37 of 43 people found the following review helpful
Planmantee Particularly: A new comedy coming this fall on Fox,
This review is from: The Tunnel (American Literature Series) (Audio CD)
Loopy work of genius, or insane self-indulgence? I went back and forth in my opinion whilst reading this book, but ultimately, I think the only reasonable answer is "why not both?" Unfortunately, I think we can also add "catastrophic artistic failure" to the list.
On a sentence-by-sentence level, Gass's writing is absolutely dazzling, it's true. That should not be understated, because it's what redeems the book, if you think it's redeemable. One might politely question whether it was actually worth spending thirty years to write, but it's obvious where all that time went. The frequent tyographical tricks are perhaps less groundbreaking than Gass thinks they are, but they're amusing enough, and they certainly don't detract from the work. For a pure aesthete, therefore, this novel--or, perhaps, "novel"--may be just the thing. Furthermore, some of the vignettes, particularly those concerning Kohler's childhood, are fairly arresting. In particular, the section towards the end which tells of his mother's alcohol-related institutionalization is repellant but quite arresting. So while I don't want to understate the things that The Tunnel does well, I cannot help but feel that when examined holistically, things fall apart a bit. A big bit.
Kohler, the narrator, is a repulsive figure. I think few would attempt to argue otherwise. His endless, resentful self-pity--I hate my colleagues; I hate my wife; I hate my parents; I hate my children; I don't get the respect I deserve just because I'm a Nazi sympathizer and possibly also because I abuse my power to seduce my students--is enough, truly, to wear a man down. Even if some of his complaints (not the last one) may have some legitimacy (and given what a wildly unreliable narrator he is, this is by no means certain) his inability to let ANYTHING go, EVER, is not itself a particularly attractive trait. Occasionally a tiny sliver of humanity may slip through, but it is quite overwhelmed by the ever-present darkness.
So why, one might ask, are we subjected to six hundred fifty pages of EVERY SINGLE DAMN THING that goes through this man's head? Is this not a deeply perverse exercise? Gass has stated that the book is meant to serve as "a progessive indictment of the reader;" that he "want[s] to get the reader to say yes to Kohler, although Kohler is a monster. That means that every reader in that moment has admitted to monstrousness." Very well: but does he actually achieve this effect? I'm not trying to sound self-righteous, but I think that I personally must remain unindicted here. The only times it's possible not to object to Kohler is on those uncommon occasions when he's not being objectionable--and that doesn't seem like much of a feat on the author's part. As for Kohler's bitterness, his hated of everything around him, his self-identification with the Nazis: no. No, not at all. His explanations of bigotry and his rationale for the Party of Disappointed People (which is to consist primarily of bigots) are unconvincing. The point that people behave as monsters because of comprehensible socioeconomic disappointments is so obvious as to go unsaid; that doesn't mean that one has to identify with them or accept what they do. It's not a matter of not wanting to be the kind of person to whom this stuff appeals; it's a matter of it simply NOT APPEALING, and I would be a little nervous to meet someone to whom it did. You know what novel succeeded in implicating the reader--or this reader, at any rate--by making him say yes to a monster? Lolita. So it can be done. Gass just hasn't done it.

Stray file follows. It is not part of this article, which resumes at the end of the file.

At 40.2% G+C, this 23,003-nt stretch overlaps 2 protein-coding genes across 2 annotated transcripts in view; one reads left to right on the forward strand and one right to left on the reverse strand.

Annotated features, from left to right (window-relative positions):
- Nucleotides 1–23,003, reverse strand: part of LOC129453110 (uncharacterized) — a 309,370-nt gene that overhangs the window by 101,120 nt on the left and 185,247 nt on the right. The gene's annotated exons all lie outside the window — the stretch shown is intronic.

So what's left? All we really have is pages and pages of an unpleasant individual expounding upon his unpleasant life and his unpleasant philosophy. Yes, there are dirty limericks aplenty--always a plus--but most of them scan quite poorly and/or try to use the same words twice for the rhymes, so even that's a letdown. The book is impressive as a character portrait, granted, but is it really useful or informative or edifying or ANYTHING to force readers to spend so much time with this guy? Is this really the reason why people love the book so? Really? Please, someone kindly tell me: if not that, then what purpose does all of this serve? It's not a rhetorical question; I would be much obliged if somebody would enlighten me. Most of the glowing reviews seem extremely vague on exactly what, in their view, makes this a great book.
Again, I want to emphasize: the writing on display here is amazing, and it's enough to render the book at least somewhat readable. For that reason, and because there's really nothing else like it, it might be worth a go. It's certainly memorable; I hope, however, that, if completed (write faster! You're eighty-four years old!), the legendary Middle C has more to offer the reader than occasional bleak aestheticism.
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Showing 1-2 of 2 posts in this discussion
Initial post: Jul 19, 2012 4:05:44 AM PDT
Digital Rights says:
Great review. I am currently reading "Omensetter's Luck" which I am optimistic I will like and I've been tantalized by Gass's studying directly under Wittgenstein; perhaps the leading 20th Century philosopher. So it's been disappointing to read through the reviews and see that this book is not up to it's original billing. Thanks much for review.
In reply to an earlier post on Jul 19, 2012 12:47:03 PM PDT
Wow, thanks. I read Omensetter's Luck some time after writing this review, and I thought it was quite good.
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